Objective: We sought to ascertain whether the timing of feeding initiation affected the development of intestinal lactase activity and whether there are clinical ramifications of lower lactase activity.
Study design: Preterm infants (26 to 30 weeks' gestation; n = 135) were randomly assigned to begin enteral feedings at either 4 (early group) or 15 days of age (standard group). At 10, 28, and 50 days of age lactase activity was determined by measuring the urinary ratio of lactulose/lactose after the 2 sugars were administered.
Results: Lactase activity increased significantly over time. Infants in the early group had greater lactase activity at 10 days of age (by 100%) and 28 days of age (by 60%) than the standard group. At 10 days of age lactase activity was greater in milk- versus formula-fed infants. The time required to achieve full enteral feedings, the number of abnormal abdominal x-ray examinations, and the total number of abdominal x-ray examinations were inversely related to lactase activity.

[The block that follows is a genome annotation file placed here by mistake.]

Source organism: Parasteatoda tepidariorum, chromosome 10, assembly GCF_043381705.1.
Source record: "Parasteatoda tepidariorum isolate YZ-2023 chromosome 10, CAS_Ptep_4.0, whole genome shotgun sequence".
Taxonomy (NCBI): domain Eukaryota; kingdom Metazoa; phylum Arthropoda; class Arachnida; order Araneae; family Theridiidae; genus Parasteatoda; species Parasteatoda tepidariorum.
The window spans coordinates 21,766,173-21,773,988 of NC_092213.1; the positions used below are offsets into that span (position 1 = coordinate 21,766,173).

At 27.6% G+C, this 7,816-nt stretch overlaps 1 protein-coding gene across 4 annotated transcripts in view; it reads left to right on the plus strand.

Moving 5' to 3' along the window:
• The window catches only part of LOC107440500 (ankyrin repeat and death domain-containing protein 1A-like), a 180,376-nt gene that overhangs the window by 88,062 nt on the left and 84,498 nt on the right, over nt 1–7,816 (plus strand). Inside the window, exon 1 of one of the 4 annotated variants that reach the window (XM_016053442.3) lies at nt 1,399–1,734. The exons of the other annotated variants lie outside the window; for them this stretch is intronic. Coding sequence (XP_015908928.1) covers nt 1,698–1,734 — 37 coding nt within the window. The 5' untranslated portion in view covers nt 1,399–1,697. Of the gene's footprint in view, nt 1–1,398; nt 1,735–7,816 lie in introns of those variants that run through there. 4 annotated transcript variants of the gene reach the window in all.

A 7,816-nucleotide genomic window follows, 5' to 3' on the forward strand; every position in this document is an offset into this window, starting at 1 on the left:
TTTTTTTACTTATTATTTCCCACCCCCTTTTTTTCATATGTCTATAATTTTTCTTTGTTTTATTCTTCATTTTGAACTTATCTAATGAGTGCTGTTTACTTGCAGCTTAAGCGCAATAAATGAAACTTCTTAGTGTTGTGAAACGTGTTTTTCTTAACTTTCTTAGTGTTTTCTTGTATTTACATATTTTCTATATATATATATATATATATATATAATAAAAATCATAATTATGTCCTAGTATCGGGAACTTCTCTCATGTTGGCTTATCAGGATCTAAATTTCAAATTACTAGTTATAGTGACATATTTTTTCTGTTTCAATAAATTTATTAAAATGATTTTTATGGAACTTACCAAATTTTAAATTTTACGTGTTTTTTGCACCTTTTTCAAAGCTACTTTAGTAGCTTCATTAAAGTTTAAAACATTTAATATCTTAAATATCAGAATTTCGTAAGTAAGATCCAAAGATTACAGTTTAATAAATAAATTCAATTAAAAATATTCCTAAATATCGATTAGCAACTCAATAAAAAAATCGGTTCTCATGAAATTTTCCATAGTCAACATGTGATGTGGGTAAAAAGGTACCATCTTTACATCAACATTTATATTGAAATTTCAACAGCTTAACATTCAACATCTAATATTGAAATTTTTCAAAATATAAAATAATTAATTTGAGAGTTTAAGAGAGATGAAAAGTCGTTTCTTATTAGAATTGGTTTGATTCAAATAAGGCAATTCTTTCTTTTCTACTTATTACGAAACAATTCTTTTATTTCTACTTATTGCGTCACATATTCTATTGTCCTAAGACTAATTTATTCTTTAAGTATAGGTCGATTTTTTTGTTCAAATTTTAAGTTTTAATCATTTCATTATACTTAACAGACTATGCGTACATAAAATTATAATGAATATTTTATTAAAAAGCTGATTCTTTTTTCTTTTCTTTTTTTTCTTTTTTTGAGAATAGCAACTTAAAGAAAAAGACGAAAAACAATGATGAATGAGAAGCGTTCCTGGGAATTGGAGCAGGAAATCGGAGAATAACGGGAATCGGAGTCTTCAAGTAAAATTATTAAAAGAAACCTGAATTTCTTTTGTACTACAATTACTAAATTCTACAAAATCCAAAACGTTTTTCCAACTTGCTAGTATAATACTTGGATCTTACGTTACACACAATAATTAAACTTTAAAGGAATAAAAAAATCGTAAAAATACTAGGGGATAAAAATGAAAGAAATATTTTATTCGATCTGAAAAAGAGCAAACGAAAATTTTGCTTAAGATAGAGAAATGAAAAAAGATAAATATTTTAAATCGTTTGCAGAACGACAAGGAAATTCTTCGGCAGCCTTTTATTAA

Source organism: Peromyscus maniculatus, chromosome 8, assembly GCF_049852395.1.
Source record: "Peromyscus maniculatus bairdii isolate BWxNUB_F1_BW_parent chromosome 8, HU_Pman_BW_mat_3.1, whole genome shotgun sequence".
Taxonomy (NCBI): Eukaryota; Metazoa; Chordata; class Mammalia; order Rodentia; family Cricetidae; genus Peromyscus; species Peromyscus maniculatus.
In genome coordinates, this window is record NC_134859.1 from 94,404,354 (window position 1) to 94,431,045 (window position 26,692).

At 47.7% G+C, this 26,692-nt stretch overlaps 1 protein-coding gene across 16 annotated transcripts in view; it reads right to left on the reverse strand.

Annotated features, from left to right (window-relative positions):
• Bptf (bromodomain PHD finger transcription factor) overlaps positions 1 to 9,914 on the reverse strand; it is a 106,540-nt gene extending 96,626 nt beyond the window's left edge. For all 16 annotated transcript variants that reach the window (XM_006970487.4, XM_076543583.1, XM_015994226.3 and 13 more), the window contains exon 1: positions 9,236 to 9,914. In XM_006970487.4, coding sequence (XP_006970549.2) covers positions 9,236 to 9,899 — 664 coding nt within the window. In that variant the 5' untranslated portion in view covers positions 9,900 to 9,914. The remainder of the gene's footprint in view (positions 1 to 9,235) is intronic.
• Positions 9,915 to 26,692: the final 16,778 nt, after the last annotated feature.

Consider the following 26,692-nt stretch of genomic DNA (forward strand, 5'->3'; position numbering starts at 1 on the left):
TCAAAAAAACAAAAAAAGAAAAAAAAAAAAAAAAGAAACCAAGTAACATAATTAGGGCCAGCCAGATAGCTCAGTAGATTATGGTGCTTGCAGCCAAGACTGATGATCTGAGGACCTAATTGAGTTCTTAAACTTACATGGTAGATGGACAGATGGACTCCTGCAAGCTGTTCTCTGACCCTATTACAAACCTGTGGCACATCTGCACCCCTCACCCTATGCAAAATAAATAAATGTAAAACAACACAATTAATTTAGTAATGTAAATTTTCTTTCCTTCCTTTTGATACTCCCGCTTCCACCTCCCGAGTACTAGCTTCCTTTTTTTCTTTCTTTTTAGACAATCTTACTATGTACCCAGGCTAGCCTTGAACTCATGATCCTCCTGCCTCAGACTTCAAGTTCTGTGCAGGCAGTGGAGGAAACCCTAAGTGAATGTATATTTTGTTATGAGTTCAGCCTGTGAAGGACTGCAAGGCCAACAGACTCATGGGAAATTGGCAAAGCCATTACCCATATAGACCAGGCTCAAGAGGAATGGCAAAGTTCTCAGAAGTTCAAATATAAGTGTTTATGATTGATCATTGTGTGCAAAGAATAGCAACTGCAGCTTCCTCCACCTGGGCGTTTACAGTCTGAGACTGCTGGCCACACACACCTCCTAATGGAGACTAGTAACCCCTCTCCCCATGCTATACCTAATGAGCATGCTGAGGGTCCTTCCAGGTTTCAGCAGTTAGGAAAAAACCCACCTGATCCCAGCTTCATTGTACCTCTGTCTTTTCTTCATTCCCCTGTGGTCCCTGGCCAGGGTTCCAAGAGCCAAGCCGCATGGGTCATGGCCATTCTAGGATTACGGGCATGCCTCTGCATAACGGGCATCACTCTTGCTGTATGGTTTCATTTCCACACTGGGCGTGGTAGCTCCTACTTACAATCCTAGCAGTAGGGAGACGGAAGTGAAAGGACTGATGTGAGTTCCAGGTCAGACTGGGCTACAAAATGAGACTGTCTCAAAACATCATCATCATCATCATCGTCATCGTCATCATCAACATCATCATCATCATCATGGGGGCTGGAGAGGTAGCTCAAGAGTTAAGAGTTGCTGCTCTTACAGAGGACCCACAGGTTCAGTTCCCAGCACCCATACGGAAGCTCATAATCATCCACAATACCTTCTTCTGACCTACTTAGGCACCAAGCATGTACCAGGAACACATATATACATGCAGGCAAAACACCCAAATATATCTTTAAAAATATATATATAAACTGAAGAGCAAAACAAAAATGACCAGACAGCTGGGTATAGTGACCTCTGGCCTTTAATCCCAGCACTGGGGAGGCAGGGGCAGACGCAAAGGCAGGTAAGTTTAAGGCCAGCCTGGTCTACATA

Conclusions: Early feeding increases intestinal lactase activity in preterm infants. Lactase activity is a marker of intestinal maturity and may influence clinical outcomes. Whether the effects of milk on lactase activity were due to the greater concentration of lactose in human milk compared with that in formula must be determined.